Tuesday, January 11, 2011

Homily 20: What Did You Expect? (as preached by an orthodox rebel)

"Jesus began to say unto the multitudes concerning John [the Baptist], 'What did ye go out into the wilderness to see? A reed shaken with the wind?'" Matt. 11:7

The Christian life is full of the unexpected, mainly because life is full of the unexpected. Those who try to fit life into some form of carefully systematized scheme are the first to go mad, because life will not fit the scheme, or else they have to break life in order to make it fit. To remain sane, they must either give up their scheme or ignore entire areas of life and thus amputate parts of their humanity. Most prefer the latter, because they have idolized their scheme above all other gods.

Concerning John the Baptist, Jesus said to the crowd, "What did you expect? Whatever it was, it was not what you got." That is a truth about all life, especially the life of the Christian. Our expectations are always foiled, and whether we are grievously disappointed or gloriously surprised depends on whether we see God or our personal creed and doctrine as the master of life. We all have personal creeds and doctrines; we all have our little ways of understanding and processing the world. They are not, in and of themselves, bad. The question is, when life and God (who is the master of life) upset your personal creeds and doctrines, will you have enough faith to let them go?

"For we know in part, and we prophesy in part" (I Cor. 13:9), i.e., we have true knowledge, but it is not yet complete. There are things that we do know, doctrines and creeds derived truly and accurately from Reason and Revelation, truths about life and God. However, no matter what we do know, we do not know it all, and the sooner that we realize and accept our limitations, the happier we will be. The man who tries to mount the insurmountable, to cross the infinite ocean and make it finite, he is the one who grows weary and mad with life. He is attempting to be Creator when he is merely creature, and he will find himself unable to take the strain.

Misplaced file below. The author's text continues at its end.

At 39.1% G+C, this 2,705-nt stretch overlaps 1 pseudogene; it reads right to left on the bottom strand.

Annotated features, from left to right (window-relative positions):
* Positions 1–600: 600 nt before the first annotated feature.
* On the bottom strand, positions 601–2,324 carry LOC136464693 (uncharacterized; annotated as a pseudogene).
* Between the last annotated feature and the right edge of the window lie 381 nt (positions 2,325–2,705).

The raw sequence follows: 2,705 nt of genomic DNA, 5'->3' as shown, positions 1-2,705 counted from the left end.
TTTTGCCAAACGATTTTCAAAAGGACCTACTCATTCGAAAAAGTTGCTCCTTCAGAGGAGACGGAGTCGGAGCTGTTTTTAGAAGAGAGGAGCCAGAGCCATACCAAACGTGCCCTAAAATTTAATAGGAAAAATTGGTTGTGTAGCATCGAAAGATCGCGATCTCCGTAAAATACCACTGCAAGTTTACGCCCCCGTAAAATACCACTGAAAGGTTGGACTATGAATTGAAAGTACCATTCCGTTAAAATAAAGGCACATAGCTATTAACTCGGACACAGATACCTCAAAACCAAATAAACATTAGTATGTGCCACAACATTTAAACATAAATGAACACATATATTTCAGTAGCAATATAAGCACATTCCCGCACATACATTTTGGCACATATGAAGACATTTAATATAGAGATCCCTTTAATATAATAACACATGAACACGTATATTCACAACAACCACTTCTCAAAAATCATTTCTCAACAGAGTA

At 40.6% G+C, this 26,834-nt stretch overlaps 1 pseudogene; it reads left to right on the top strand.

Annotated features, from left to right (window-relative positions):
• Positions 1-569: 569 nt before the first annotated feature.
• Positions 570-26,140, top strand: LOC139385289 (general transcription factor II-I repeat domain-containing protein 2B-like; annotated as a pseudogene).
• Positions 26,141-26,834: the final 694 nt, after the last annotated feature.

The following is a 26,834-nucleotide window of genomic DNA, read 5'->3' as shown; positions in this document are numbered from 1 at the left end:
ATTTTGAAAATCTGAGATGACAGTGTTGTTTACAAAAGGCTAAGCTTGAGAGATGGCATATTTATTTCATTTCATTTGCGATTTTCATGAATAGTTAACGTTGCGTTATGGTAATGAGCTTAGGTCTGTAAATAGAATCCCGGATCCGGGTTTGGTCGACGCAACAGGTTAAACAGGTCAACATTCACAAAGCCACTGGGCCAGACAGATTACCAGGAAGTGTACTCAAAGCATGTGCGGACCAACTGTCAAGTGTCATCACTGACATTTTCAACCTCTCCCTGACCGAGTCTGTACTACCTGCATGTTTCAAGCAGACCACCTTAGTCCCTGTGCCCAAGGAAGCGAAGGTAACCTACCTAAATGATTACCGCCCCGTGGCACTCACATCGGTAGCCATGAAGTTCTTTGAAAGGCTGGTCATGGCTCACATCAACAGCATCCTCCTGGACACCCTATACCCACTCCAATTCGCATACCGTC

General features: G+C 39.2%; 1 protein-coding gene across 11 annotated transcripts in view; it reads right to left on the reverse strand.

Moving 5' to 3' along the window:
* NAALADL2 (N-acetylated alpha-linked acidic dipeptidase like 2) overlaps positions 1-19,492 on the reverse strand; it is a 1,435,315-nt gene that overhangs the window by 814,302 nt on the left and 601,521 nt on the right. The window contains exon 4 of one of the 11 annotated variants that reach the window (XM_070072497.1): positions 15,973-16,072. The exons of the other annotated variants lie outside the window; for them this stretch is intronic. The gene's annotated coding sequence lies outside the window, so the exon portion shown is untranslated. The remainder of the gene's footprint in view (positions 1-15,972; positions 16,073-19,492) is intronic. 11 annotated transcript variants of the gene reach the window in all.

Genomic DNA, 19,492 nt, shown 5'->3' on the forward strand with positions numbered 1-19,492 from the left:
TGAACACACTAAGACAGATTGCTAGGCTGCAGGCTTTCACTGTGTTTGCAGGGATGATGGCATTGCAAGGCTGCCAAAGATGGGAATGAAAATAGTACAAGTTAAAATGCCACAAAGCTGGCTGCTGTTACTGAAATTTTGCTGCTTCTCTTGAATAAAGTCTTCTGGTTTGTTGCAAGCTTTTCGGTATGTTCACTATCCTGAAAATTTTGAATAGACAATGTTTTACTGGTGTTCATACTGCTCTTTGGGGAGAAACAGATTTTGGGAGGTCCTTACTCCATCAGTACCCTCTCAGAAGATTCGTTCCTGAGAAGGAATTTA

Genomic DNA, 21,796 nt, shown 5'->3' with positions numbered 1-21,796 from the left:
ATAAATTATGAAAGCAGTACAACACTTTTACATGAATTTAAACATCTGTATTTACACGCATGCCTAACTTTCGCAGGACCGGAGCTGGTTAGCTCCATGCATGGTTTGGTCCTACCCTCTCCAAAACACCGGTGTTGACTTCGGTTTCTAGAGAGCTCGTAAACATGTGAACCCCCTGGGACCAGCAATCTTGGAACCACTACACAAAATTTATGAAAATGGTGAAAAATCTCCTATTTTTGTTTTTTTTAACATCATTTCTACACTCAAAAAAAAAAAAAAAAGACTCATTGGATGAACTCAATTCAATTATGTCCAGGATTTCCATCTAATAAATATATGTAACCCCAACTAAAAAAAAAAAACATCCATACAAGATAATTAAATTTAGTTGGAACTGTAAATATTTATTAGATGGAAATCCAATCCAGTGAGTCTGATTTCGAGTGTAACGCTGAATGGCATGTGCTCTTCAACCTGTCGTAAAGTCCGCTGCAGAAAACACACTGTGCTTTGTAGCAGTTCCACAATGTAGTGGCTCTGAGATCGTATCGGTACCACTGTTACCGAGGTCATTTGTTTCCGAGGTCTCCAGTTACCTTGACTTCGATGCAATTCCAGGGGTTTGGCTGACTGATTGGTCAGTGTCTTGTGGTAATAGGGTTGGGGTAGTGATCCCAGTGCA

Our schemes and plots, creeds and screeds ultimately do not matter. Our relationship with the One who is above all schemes does. Real knowledge exists, and it is wonderful to find; but it is never complete in this life, and every time we claim that it is, even on some tiny area of life, we make ourselves god of that tiny area. Can we allow ourselves to be small enough to see that God is God? Life will be a confusion and terror until we do.

-Jon Vowell (c) 2011

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